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Paulie M
Paulie M
Oct 29, 2023

I also like to use graph or Power Automate to send emails (and lots of other stuff). Its a great way to send attachments etc if you encode attachments as base64.

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Gontran Harvey
Gontran Harvey
Oct 29, 2023

The other day I tryed the Azure API (ms graph) to send an email from my Access database. It works pretty great. I was able to send emails. I my case, I only use Outlook COM for sending emails, but when you read the Ms graph docs, you see that you can do about anything there. The only thing I need to test is how to create an email an opening it before sending it. I think I need to create a draf email, get the ID and open it in the browser (never try it for now). To do that is not user friendly if you never work with REST API, but at leat we know that there's a…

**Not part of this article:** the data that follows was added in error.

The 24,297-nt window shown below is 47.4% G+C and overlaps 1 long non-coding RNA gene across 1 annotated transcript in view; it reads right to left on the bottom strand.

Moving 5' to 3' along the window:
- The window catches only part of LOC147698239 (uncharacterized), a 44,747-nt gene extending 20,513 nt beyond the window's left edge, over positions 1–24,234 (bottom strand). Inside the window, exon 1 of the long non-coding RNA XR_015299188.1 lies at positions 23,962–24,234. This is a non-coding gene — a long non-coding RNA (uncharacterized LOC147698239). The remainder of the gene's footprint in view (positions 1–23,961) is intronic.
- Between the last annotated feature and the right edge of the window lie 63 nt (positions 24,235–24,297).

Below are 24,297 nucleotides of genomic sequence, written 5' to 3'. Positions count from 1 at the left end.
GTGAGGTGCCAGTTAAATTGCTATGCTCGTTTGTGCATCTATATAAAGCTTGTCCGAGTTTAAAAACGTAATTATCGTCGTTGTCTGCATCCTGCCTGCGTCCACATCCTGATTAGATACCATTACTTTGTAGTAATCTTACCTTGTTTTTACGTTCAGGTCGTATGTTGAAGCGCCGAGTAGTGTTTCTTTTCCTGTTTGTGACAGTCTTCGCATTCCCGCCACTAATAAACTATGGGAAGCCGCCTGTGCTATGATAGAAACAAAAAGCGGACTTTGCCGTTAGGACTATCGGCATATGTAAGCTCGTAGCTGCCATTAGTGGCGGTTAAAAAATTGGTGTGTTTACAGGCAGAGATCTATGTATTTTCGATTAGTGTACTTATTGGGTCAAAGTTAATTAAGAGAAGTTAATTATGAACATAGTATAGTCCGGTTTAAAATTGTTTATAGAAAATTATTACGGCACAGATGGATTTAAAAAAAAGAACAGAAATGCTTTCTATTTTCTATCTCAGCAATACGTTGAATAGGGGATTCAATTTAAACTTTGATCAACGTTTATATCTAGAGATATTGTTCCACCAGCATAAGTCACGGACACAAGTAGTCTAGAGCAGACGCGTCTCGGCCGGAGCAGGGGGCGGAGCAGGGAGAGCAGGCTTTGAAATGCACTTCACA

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Alan Bourke
Alan Bourke
Mar 04
Replying to

That's all good. - but with the COM-enabled Outlook client that we currently have we can just deploy software to a customer's site and as long as Outlook is installed on a PC, that software can leverage it to send email. To use the Graph API you need:

  • To check that the appropriate Azure AD licence is present

  • Set up the app registration

  • Set up API permissions

  • Whatever esle


All that is per-tenant so needs to be repeated by someone who knows what they're doing for every new customer using your software. But great for Microsoft as it's more Azure lock in.

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Richard Rost
Richard Rost
Oct 28, 2023

Yeah, but people love to panic.

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Karl Donaubauer
Karl Donaubauer
Oct 28, 2023
Replying to

Did you click at the "Don't panic!" link? Basil reminds me a lot of the typical Access/VBA deathtalker.